By Dean Karlan, Jonathan Morduch and Sendhil Mullainathan, published by Financial Access Initiative, June 2010, available at: http://financialaccess.org/sites/default/files/RFN11_Why_microfinance_takeup_rates_are_low%286-17-10%29.pdf
Evidence indicates that under half of eligible households participate in microfinance. In this paper, Mr Karlan, Mr Morduch and Mr Mullainathan begin by reviewing why take-up rates are important and how they can be measured. Data from thirteen projects show that take-up rates vary from 2 to 84 percent of eligible individuals. Understanding these numbers is important for several reasons. First, the fact that participation is not complete indicates that microfinance is not for everyone – it is not a panacea. Second, participation rates reveal valuable information about a customers’ interest in a particular product or service. This can help practitioners understand how to design and price products that best serve clients.
Three different ways to measure take-up rates are considered. The first makes use of population-based aggregate estimates from administrative records of regulators and other government entities. The second uses household surveys, and the third relies on analyses of specific products or services.
Two major points can be made based on the data considered. First, take-up rates measured by controlled analyses were lower (2 to 8.7 percent) than those measured by household surveys (38 to 76 percent). The former typically involve one lender only, which may explain the low estimates of take-up, because target individuals may already be borrowing or saving elsewhere. Household surveys, however, are able to capture take-up of a wider variety of loan and saving products from more lenders.
The second major point is that no clear pattern emerges when comparing take-up rates of credit, savings and insurance products. Nonetheless, take-up of credit products demonstrates the largest variation (2 to 84 percent), while rates of take-up of savings products do not exceed 55 percent, and no more than half of households or individuals accepted an insurance product when offered.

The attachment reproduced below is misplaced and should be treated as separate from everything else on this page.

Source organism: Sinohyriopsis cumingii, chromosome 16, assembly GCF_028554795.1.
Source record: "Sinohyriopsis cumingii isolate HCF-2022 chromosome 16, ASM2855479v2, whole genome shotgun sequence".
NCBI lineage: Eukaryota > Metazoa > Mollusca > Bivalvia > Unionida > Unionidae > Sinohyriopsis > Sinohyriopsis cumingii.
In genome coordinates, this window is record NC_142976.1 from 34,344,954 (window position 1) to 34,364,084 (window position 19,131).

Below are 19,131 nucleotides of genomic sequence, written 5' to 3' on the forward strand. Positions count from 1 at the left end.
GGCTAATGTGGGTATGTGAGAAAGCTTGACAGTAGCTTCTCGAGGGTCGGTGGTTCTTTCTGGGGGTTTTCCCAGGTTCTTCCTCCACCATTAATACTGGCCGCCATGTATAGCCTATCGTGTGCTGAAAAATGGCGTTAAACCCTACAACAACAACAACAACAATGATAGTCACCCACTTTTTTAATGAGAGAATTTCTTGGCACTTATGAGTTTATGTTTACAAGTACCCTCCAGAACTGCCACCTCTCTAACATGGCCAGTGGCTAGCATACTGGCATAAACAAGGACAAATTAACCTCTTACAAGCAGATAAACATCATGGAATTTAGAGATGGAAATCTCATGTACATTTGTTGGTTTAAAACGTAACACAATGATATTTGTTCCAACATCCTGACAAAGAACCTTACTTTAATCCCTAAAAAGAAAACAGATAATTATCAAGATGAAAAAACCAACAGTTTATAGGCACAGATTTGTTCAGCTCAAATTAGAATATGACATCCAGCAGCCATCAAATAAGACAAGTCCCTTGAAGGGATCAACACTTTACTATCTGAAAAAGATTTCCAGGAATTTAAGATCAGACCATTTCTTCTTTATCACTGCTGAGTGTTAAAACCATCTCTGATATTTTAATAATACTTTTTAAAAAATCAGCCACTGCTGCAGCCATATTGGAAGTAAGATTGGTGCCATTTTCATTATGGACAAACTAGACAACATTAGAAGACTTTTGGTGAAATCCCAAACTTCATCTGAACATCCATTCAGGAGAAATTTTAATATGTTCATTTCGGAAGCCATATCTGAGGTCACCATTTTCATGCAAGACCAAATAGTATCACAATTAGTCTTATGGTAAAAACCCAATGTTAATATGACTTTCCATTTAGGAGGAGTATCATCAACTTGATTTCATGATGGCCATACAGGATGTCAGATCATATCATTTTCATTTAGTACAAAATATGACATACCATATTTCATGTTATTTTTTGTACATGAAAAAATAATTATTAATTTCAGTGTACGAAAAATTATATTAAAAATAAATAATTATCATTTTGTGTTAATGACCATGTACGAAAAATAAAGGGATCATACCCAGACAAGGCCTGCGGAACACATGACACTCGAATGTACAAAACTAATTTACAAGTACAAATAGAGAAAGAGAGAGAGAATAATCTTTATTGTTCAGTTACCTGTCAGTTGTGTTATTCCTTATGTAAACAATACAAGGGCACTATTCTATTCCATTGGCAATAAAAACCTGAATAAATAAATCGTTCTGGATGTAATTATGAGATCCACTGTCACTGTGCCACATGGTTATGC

The authors then gathered data on why individuals choose not to borrow. While self-reported data cannot be taken entirely at face value, several important points are conveyed by the data. First, the most common self-reported reason for avoiding borrowing is a fear of debt. Second, high interest rates are cited as a reason for not borrowing by 10 to 13 percent of respondents. Third, the design of loan products is a critical factor in take-up. Many respondents never participated in a microfinance scheme because they could not find an appropriate loan product. Expanding financial access therefore requires studying, testing and evaluating better products.
Mr Karlan, Mr Morduch and Mr Mullainathan conclude by presenting ways to address low take-up. Although it is not the most cited reason for not taking up, they argue that understanding borrowers’ sensitivity to interest rates is paramount.
By Conner Brannen, Research Assistant
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